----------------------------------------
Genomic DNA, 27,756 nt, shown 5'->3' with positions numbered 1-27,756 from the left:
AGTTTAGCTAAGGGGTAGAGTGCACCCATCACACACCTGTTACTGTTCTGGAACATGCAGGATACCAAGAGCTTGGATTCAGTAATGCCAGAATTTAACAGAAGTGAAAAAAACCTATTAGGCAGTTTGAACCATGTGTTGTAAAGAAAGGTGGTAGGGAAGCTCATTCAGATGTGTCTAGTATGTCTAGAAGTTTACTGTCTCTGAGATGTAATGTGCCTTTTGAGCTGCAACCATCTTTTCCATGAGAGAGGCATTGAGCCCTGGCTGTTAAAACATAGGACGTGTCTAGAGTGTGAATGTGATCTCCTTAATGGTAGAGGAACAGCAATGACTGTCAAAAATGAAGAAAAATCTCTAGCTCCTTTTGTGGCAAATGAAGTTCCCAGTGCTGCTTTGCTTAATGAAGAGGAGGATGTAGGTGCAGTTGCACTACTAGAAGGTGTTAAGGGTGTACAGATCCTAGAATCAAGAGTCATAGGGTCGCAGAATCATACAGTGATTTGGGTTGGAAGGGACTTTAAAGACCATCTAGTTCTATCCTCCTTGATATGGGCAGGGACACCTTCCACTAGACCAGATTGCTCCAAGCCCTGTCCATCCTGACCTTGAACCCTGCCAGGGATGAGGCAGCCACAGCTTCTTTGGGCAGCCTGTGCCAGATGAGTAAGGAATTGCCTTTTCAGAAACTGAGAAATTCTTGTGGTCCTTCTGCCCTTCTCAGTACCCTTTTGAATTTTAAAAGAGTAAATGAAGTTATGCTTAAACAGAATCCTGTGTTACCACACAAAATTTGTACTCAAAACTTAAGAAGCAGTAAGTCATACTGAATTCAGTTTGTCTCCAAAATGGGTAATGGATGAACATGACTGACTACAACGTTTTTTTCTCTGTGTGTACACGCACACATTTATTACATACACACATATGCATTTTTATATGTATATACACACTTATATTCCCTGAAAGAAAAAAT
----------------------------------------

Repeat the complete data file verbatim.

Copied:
Genomic DNA, 27,756 nt, shown 5'->3' with positions numbered 1-27,756 from the left:
AGTTTAGCTAAGGGGTAGAGTGCACCCATCACACACCTGTTACTGTTCTGGAACATGCAGGATACCAAGAGCTTGGATTCAGTAATGCCAGAATTTAACAGAAGTGAAAAAAACCTATTAGGCAGTTTGAACCATGTGTTGTAAAGAAAGGTGGTAGGGAAGCTCATTCAGATGTGTCTAGTATGTCTAGAAGTTTACTGTCTCTGAGATGTAATGTGCCTTTTGAGCTGCAACCATCTTTTCCATGAGAGAGGCATTGAGCCCTGGCTGTTAAAACATAGGACGTGTCTAGAGTGTGAATGTGATCTCCTTAATGGTAGAGGAACAGCAATGACTGTCAAAAATGAAGAAAAATCTCTAGCTCCTTTTGTGGCAAATGAAGTTCCCAGTGCTGCTTTGCTTAATGAAGAGGAGGATGTAGGTGCAGTTGCACTACTAGAAGGTGTTAAGGGTGTACAGATCCTAGAATCAAGAGTCATAGGGTCGCAGAATCATACAGTGATTTGGGTTGGAAGGGACTTTAAAGACCATCTAGTTCTATCCTCCTTGATATGGGCAGGGACACCTTCCACTAGACCAGATTGCTCCAAGCCCTGTCCATCCTGACCTTGAACCCTGCCAGGGATGAGGCAGCCACAGCTTCTTTGGGCAGCCTGTGCCAGATGAGTAAGGAATTGCCTTTTCAGAAACTGAGAAATTCTTGTGGTCCTTCTGCCCTTCTCAGTACCCTTTTGAATTTTAAAAGAGTAAATGAAGTTATGCTTAAACAGAATCCTGTGTTACCACACAAAATTTGTACTCAAAACTTAAGAAGCAGTAAGTCATACTGAATTCAGTTTGTCTCCAAAATGGGTAATGGATGAACATGACTGACTACAACGTTTTTTTCTCTGTGTGTACACGCACACATTTATTACATACACACATATGCATTTTTATATGTATATACACACTTATATTCCCTGAAAGAAAAAAT